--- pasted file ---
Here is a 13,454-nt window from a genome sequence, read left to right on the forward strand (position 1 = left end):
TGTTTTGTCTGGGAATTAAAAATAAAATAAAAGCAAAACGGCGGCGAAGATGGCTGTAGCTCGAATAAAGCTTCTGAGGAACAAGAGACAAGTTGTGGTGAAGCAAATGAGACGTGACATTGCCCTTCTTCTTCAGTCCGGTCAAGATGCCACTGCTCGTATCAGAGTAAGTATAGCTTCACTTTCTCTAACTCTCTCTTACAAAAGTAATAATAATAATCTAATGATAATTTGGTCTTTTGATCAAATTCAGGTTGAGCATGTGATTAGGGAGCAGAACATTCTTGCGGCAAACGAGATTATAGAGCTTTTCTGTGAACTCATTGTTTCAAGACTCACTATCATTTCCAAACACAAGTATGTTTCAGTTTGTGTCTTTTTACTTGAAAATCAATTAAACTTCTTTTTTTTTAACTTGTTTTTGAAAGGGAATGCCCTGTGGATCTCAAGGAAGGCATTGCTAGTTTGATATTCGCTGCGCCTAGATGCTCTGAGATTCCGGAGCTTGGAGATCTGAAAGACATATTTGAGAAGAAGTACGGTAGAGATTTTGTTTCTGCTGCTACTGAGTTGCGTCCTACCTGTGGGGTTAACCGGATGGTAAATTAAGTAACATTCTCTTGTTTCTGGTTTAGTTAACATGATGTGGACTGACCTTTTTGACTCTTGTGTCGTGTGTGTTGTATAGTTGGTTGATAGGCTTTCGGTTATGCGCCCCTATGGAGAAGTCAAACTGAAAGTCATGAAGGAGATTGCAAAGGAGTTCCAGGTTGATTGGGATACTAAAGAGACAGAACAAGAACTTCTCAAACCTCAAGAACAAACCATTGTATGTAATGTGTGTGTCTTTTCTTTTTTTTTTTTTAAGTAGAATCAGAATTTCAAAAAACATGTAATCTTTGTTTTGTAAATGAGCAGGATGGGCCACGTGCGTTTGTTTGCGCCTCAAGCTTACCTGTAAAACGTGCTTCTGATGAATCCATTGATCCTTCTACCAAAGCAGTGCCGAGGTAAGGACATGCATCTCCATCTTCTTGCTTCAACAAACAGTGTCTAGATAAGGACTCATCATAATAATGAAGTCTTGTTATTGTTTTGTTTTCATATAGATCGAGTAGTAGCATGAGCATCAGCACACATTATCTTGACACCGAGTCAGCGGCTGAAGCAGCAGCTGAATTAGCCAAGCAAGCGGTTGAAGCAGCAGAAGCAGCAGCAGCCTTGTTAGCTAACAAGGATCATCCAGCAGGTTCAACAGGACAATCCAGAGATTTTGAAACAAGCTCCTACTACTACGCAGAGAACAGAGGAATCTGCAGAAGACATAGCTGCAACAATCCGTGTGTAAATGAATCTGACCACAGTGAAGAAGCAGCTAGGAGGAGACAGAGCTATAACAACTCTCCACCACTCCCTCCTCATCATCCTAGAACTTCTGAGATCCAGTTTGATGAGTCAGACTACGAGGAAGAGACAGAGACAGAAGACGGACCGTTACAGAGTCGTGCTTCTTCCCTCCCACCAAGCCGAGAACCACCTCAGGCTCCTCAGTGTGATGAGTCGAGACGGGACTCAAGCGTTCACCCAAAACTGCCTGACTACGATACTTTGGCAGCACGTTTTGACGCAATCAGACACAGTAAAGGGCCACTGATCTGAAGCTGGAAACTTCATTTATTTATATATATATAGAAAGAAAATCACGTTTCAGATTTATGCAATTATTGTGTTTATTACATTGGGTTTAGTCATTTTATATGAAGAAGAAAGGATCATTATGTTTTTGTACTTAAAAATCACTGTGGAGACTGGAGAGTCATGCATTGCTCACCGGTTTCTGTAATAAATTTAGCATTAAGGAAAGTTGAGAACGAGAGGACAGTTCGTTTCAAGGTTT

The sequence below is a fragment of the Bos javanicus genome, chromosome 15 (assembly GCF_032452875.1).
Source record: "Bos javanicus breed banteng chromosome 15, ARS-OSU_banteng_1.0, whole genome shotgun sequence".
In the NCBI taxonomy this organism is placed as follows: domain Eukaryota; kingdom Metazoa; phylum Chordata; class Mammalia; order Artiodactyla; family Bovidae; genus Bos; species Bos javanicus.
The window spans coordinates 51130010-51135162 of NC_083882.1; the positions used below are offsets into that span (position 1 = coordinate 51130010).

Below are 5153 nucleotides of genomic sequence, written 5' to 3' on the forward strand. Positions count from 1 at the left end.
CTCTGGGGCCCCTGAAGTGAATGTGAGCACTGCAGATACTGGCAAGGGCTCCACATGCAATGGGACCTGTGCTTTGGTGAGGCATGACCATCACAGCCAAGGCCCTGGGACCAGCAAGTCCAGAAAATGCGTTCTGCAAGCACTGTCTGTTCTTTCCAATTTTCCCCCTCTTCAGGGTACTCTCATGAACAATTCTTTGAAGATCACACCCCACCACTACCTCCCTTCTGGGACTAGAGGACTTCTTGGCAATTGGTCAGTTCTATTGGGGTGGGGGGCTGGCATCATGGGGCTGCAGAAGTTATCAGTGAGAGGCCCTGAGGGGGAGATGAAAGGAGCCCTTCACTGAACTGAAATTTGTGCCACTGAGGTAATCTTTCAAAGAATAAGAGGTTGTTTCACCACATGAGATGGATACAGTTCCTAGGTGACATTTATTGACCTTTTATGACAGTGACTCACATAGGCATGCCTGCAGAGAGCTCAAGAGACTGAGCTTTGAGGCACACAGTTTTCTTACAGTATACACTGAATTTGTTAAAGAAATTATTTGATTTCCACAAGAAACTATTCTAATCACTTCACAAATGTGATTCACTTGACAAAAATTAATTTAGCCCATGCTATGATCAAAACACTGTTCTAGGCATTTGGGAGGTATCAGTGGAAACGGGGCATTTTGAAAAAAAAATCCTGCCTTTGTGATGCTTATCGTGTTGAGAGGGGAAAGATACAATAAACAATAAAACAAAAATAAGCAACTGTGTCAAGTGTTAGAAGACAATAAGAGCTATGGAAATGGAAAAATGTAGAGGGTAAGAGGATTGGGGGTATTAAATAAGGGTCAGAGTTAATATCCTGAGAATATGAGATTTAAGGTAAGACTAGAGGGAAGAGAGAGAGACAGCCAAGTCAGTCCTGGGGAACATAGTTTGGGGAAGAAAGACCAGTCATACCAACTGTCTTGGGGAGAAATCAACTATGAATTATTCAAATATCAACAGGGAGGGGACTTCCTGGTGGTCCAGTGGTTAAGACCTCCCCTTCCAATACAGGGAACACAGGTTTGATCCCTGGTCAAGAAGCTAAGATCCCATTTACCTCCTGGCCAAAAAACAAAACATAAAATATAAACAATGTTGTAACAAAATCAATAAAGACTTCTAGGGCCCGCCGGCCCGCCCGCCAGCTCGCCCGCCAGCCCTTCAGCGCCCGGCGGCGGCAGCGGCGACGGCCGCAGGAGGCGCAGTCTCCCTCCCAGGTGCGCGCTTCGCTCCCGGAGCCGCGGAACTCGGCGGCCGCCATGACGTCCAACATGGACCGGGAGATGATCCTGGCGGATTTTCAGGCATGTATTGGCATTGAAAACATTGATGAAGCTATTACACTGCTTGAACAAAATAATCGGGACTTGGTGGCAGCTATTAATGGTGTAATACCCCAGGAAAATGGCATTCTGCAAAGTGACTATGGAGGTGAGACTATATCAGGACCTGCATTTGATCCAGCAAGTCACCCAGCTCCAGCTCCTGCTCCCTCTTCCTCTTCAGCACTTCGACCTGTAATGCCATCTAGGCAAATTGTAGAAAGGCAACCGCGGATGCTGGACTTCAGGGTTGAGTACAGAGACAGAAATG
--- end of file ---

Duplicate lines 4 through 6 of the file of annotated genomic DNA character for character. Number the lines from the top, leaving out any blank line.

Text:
Source record: "Bos javanicus breed banteng chromosome 15, ARS-OSU_banteng_1.0, whole genome shotgun sequence".
In the NCBI taxonomy this organism is placed as follows: domain Eukaryota; kingdom Metazoa; phylum Chordata; class Mammalia; order Artiodactyla; family Bovidae; genus Bos; species Bos javanicus.
The window spans coordinates 51130010-51135162 of NC_083882.1; the positions used below are offsets into that span (position 1 = coordinate 51130010).